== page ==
Date of Award
Thesis (On-Campus Access Only)
The purpose of this qualitative study was to consider the use of music in the elementary classroom. The central goal of the study was to answer a set of research questions: 1) Does classical music influence math learning? a) Is student attention span effected by the playing of classical music during math time? If so, in what ways? b) Is the mood of the classroom influenced by the playing of classical music? If so, in what ways? and c) What are student reactions to this classical music during mathematics? The ground breaking study which piqued my interest originally was published by researchers Rauscher and Shaw (1993) of University of California Irvine. Their work suggests a relationship between musical experience and mathematical performance. Complex music, such as the piano concertos of Mozart, seemed to be most influential. Additional studies . support these findings. This study was conducted at a suburban elementary school in the state of Oregon. The participants were fourth graders and their teacher. Data was collected during the students' independent math work time where music was played routinely. I employed a variety of methodological strategies during the data collection phase of the research including observations, extensive field notes and reflections, and a class survey. For the protection of students' identity pseudonyms are used throughout this report. After the data collection and reflection phases of this research study a relationship between music and mathematical learning seemed to emerge within the context of this classroom setting. Students seemed able to concentrate for prolonged periods time while music was present in the classroom. Students also expressed an appreciation of the music during their work time indicating that it helped them "think harder." It appears that music did enhance the learning environment observed in this study.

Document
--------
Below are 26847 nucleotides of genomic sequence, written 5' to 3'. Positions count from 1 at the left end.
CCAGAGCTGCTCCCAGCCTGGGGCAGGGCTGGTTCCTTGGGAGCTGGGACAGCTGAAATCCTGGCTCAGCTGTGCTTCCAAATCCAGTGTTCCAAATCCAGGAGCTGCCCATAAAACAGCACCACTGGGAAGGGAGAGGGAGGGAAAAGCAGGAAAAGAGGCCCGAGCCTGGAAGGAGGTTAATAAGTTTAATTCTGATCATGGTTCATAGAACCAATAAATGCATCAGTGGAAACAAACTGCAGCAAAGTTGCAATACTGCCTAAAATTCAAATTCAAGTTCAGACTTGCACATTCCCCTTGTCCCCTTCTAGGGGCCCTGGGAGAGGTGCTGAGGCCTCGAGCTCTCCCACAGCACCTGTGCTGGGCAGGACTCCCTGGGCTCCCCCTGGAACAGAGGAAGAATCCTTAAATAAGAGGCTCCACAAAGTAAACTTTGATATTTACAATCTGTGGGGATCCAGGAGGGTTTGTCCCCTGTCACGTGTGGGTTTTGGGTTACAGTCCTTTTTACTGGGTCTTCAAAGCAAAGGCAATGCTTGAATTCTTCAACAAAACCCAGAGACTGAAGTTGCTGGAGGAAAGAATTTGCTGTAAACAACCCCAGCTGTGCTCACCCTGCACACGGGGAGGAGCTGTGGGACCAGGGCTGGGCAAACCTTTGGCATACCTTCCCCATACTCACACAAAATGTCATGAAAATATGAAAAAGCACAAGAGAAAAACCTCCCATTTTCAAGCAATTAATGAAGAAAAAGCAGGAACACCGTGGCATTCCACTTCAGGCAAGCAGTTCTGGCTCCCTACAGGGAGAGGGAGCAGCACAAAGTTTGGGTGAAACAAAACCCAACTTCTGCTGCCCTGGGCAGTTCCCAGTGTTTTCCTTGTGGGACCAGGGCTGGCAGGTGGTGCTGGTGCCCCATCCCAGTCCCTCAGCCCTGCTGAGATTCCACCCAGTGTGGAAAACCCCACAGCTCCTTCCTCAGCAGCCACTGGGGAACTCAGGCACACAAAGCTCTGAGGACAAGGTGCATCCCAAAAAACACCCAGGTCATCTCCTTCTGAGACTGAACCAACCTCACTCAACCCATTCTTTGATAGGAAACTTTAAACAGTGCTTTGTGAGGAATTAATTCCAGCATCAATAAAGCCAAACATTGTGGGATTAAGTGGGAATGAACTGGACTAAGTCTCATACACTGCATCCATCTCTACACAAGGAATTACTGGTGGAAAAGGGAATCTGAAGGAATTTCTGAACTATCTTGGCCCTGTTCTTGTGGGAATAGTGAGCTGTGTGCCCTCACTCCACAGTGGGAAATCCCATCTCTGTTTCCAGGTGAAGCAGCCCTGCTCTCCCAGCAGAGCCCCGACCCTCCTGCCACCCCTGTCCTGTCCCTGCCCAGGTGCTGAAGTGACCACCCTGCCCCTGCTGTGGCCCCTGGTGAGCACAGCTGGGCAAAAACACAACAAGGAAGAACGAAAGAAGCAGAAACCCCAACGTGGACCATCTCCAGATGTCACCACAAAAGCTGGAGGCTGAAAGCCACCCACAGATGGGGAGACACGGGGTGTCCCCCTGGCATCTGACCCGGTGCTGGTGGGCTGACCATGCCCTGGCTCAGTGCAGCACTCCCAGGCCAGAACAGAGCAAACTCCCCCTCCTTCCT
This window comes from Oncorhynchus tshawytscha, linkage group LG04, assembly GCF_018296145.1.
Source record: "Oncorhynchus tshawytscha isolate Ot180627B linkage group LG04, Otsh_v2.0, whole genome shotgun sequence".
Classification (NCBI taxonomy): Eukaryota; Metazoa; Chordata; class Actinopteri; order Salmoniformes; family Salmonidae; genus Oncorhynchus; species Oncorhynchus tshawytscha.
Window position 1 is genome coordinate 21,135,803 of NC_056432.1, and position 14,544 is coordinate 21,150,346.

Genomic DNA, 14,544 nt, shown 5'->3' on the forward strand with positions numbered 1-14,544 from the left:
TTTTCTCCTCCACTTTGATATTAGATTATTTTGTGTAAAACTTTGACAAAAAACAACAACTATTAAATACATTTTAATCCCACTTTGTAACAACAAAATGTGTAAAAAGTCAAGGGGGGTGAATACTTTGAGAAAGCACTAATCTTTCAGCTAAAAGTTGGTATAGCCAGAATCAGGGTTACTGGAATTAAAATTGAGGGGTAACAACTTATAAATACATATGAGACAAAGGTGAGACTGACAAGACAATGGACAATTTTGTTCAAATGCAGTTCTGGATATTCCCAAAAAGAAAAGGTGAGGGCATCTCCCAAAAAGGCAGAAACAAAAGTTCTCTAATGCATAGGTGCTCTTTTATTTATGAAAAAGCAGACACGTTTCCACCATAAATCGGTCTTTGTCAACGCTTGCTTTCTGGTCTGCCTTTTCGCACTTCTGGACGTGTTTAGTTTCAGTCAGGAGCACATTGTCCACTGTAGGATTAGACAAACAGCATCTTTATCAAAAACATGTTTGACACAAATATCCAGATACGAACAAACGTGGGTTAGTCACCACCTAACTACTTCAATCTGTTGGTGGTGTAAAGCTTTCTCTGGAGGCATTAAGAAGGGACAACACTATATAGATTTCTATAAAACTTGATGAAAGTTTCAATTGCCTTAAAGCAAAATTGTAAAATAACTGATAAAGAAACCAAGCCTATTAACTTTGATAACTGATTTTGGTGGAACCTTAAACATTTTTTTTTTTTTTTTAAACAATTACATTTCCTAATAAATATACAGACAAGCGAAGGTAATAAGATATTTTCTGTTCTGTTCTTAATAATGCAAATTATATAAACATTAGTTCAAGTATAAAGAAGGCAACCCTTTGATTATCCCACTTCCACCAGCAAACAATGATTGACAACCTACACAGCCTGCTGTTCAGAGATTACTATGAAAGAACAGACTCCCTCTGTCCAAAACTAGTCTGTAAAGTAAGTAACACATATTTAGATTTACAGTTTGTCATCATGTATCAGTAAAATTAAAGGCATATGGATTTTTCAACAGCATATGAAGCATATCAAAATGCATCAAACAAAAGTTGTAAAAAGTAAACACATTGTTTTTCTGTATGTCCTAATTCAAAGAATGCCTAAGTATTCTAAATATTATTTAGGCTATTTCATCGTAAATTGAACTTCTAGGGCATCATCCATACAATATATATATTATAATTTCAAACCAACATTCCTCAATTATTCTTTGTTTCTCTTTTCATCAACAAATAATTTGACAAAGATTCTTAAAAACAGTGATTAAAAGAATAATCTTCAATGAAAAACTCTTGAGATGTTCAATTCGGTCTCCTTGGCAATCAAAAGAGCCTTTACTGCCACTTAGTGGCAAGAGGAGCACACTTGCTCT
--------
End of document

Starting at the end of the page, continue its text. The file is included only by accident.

Morrow, Molly, "The addition of music: The use of music in elementary mathematics instruction" (1998). College of Education. 109.